The generation of Atoh1CreER-T2, Atoh1flox, Atoh1LacZ, Egr2Cre, Hoxb1Cre and ROSAR26R mice were described previously (Ben-Arie et al., 1996; Soriano, 1999; Voiculescu et al., 2000; Arenkiel et al., 2003; Machold and Fishell, 2005; Shroyer et al., 2007). All animals used for these experiments were maintained on mixed genetic backgrounds except for the Atoh1LacZ and ROSAR26R mice, which are congenic on the C57Bl/6J strain background.
Atoh1 conditional knockout (Atoh1CKO) mice were generated by first crossing either Egr2Cre mice or Hoxb1Cre mice with Atoh1LacZ mice to generate Egr2Cre/+; Atoh1LacZ/+ and Hoxb1Cre/+; Atoh1LacZ/+ double transgenic animals. These animals were mated with Atoh1flox/flox mice to generate triple transgenic mice of four genotypes: Cre+/+; Atoh1+/flox, CreCre/+; Atoh1+/flox, Cre+/+; Atoh1LacZ/flox and CreCre/+; Atoh1LacZ/flox. Only animals with Egr2Cre and Atoh1LacZ or Hoxb1Cre and Atoh1LacZ alleles lack Atoh1 expression in the Egr2Cre (Egr2; Atoh1CKO) or Hoxb1Cre (Hoxb1; Atoh1CKO) distributions. Mice of the other three genotypes (Cre+/+; Atoh1+/flox, CreCre/+; Atoh1+/flox, and Cre+/+; Atoh1LacZ/flox) are collectively referred to as “wildtype” because they display no abnormal phenotypes and are indistinguishable based on the testing reported here.
Acoustic startle responses of 2–10 month-old mice (6–15 mice of each genotype) were measured using the SR-Lab System (San Diego Instruments, San Diego, CA). Mice were placed in a Plexiglas cylinder and left undisturbed for 5 minutes, and 70 dB background white noise was played throughout the testing period. Test sessions consisted of six blocks of eight different trial types presented in pseudorandom order such that each trial type occurred once within a block of eight trials (average inter-trial interval = 15 seconds, range = 10–20 seconds). One trial type consisted of the startle stimulus alone, which was a 120 dB pure tone sound played for 40 ms. Three different “prepulse” trial types consisted of 20 ms sounds of 74, 78, or 82 dB presented 100 ms before the 120 dB startle stimulus. These three prepulse sounds were also presented separately without the startle stimulus. Finally, trials where no stimulus was presented were used to establish the startle baseline. The startle response, consisting of movement by the test mouse when the sounds were played, was recorded every 1 ms for 65 ms starting with the onset of the stimulus trial, and the maximum startle amplitude recorded during the 65-ms sampling window was used for comparison between mice of different genotypes.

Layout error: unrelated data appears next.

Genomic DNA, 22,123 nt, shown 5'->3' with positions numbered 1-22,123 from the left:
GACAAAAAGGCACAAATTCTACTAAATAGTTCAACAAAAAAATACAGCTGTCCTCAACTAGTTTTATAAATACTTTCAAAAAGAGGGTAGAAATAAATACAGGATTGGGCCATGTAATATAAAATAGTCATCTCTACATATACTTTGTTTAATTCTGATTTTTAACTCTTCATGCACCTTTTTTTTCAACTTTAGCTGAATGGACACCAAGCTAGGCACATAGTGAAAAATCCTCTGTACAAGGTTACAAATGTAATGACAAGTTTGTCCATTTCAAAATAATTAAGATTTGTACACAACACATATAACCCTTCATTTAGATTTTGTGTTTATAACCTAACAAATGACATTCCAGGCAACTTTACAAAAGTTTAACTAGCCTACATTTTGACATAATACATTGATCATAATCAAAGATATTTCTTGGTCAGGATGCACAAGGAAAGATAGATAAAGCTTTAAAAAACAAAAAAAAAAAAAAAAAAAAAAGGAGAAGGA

Our methodology for measuring ABR, DPOAE, CAP and CM in mice has been described previously (Xia et al., 2007). Briefly, 6–7 week-old mice were anesthetized using ketamine (100mg/kg) and xylazine (5 mg/kg). Mice were placed on a heating pad to maintain normal body temperature throughout the test procedures. Different sets of animals were used for ABR/DPOAE (n = 6–9 per genotype) and CAP/CM (n = 3 – 4 per genotype) measurements; typical recording times ranged from 25–40 minutes. Acoustic stimuli were generated digitally, converted to analog signals, and then attenuated to the appropriate intensity according to our experimental design (RP2 and PA5, Tucker-Davis Technologies). Two different speaker systems were used: high frequency piezoelectric speakers for the ABR and DPOAE measurements (EC1, Tucker-Davis Technologies) and a supertweeter (Radio Shack) for the CAP and CM measurements. The speakers were connected to an ear bar inserted into the ear canal and calibrated from 4 to 95 kHz by a probe-tip microphone (type 8192, NEXUS conditioning amplifier, Bruel and Kjar, Denmark) inserted through the earbar. The tip of the microphone was within 3 mm of the tympanic membrane.
The ABR was measured from a needle electrode positioned at the ventral surface of the tympanic bulla referenced to an electrode placed at the vertex of the skull. A ground electrode was placed in the hind leg. The stimulus was a 5 ms sine wave tone pip of alternating polarity with cos2 envelope rise and fall times of 0.5 ms and a repetition time of 50 ms. The stimulus intensity ranged from 10 to 80 dB SPL in 10 dB steps. The frequency range studied was 4 to 90 kHz. Two hundred fifty ABR responses were sampled at each frequency over the 50 ms repetition time and averaged. Thresholds were calculated by interpolating the peak-to-peak voltages of the ABR waveforms over the range of stimulus intensities and determining when the ABR was four standard deviations above the noise floor. If no ABR response was detected at our equipment limit of 80 dB SPL, we arbitrarily defined the threshold to be 80 dB.